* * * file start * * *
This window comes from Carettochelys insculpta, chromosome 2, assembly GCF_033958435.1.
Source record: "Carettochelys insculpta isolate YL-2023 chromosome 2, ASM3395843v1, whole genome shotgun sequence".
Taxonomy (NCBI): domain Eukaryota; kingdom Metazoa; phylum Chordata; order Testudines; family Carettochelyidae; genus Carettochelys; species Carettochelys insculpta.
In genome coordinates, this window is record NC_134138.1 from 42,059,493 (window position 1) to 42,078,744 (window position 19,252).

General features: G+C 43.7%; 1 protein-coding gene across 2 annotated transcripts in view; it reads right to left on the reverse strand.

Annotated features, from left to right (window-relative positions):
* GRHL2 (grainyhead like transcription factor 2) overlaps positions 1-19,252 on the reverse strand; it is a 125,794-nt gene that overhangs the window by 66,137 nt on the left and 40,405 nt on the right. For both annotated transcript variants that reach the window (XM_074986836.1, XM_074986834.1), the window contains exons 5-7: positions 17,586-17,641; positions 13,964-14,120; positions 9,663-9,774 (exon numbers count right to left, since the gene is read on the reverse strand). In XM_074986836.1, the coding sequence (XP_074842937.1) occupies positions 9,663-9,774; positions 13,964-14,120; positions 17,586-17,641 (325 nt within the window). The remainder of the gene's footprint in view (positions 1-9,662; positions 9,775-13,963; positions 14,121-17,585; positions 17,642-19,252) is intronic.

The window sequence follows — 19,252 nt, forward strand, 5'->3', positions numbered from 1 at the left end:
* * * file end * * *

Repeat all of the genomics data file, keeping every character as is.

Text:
This window comes from Carettochelys insculpta, chromosome 2, assembly GCF_033958435.1.
Source record: "Carettochelys insculpta isolate YL-2023 chromosome 2, ASM3395843v1, whole genome shotgun sequence".
Taxonomy (NCBI): domain Eukaryota; kingdom Metazoa; phylum Chordata; order Testudines; family Carettochelyidae; genus Carettochelys; species Carettochelys insculpta.
In genome coordinates, this window is record NC_134138.1 from 42,059,493 (window position 1) to 42,078,744 (window position 19,252).

General features: G+C 43.7%; 1 protein-coding gene across 2 annotated transcripts in view; it reads right to left on the reverse strand.

Annotated features, from left to right (window-relative positions):
* GRHL2 (grainyhead like transcription factor 2) overlaps positions 1-19,252 on the reverse strand; it is a 125,794-nt gene that overhangs the window by 66,137 nt on the left and 40,405 nt on the right. For both annotated transcript variants that reach the window (XM_074986836.1, XM_074986834.1), the window contains exons 5-7: positions 17,586-17,641; positions 13,964-14,120; positions 9,663-9,774 (exon numbers count right to left, since the gene is read on the reverse strand). In XM_074986836.1, the coding sequence (XP_074842937.1) occupies positions 9,663-9,774; positions 13,964-14,120; positions 17,586-17,641 (325 nt within the window). The remainder of the gene's footprint in view (positions 1-9,662; positions 9,775-13,963; positions 14,121-17,585; positions 17,642-19,252) is intronic.

The window sequence follows — 19,252 nt, forward strand, 5'->3', positions numbered from 1 at the left end: